Monday, September 15, 2008

Click After Reading


Six years ago, I sat in a small, quiet Hamline University conference room across from my graduate school adviser, and waited anxiously as she flipped through her notes on the first act of my thesis, a dark comedic screenplay called "Fake Your Own Death, Inc." After a micro-eternity, she looked up, cleared her throat and said, with an earnestness that only drove the stinger in deeper, "Okay, all of your characters are stupid. I mean, they're dumb people. Is that what you're going for?"

I was crushed. I thought I had devised a clever little movie idea. And my characters... well, they served the plot admirably. They weren't stupid--one of them was a was an economics professor, for crying out loud. So what was the problem? (The problem, as I later realized, was that she was right. When your characters do nothing but serve your plot, "stupid" is exactly how they appear.)

The new Coen Brothers movie, "Burn After Reading," reminded me of this story. The characters in the film aren't stupid because they're serving a plot; the purposely convoluted plot is actually there to serve the characters. The problem with the characters is that all of them are stupid pretty much all of the time, on purpose. And in such a scenario, as the great movie critic W.B. Yeats once said, "the centre cannot hold."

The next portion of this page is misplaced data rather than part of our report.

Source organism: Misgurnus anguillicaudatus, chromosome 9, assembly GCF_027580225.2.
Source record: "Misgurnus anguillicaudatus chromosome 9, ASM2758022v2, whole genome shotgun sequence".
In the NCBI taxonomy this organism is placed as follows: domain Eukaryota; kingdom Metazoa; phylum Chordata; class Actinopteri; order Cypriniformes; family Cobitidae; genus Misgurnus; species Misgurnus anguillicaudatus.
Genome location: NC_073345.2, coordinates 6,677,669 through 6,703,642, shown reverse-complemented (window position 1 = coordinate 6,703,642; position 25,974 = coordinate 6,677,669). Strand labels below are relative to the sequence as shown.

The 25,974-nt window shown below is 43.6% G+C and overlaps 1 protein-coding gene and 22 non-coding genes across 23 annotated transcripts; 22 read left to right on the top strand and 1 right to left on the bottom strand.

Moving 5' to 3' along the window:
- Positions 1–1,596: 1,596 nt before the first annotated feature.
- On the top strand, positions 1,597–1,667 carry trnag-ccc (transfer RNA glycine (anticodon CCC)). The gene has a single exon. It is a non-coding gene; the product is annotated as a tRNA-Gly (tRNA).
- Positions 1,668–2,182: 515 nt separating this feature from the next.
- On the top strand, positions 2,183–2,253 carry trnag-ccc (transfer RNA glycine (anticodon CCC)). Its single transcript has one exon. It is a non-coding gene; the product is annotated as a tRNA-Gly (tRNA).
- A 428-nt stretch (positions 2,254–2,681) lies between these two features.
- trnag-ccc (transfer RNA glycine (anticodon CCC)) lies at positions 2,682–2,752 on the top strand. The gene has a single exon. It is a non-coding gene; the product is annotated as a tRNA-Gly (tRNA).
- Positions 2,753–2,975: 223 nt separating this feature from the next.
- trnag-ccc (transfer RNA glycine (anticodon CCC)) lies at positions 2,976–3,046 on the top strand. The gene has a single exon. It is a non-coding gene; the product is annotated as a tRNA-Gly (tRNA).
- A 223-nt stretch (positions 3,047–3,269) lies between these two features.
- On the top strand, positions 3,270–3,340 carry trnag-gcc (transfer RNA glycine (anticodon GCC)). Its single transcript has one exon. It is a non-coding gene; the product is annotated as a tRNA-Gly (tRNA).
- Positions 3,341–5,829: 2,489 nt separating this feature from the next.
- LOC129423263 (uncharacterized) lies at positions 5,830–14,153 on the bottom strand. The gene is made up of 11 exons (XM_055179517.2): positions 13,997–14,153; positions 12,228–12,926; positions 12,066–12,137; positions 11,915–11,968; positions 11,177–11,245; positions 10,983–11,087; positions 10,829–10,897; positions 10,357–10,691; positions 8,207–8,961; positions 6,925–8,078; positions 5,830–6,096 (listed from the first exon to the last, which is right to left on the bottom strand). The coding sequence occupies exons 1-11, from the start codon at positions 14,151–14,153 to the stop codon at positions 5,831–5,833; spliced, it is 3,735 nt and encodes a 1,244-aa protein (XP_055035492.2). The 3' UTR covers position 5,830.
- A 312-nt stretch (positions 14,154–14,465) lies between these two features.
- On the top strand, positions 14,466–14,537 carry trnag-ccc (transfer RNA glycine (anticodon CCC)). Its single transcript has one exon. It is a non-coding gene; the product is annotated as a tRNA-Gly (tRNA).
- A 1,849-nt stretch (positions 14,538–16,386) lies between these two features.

To be fair, the movie is definitely worth seeing. Any Coen Brothers movie is automatically better than 80 percent of its competition. There's much to like. Brad Pitt steals the show among the primary characters. John Malkovich remains the world's finest ranter. George Clooney is serviceable, if a little overly twitchy. But the normally outstanding Frances McDormand is actually the film's surprise liability.

The highlight of the film, as real critics have cited, is the two CIA officers played by David Rasche and J.K. Simmons. In fact, the movie's final scene sees this modern-day Rosencrantz and Gildenstern offer a such a clinic in comedic timing, it almost forgives the increasingly sketchy 45 minutes that come before it. This, coupled with two particular scenes with a narrow-eyed Brad Pitt, is worth the price of admission.

Almost.

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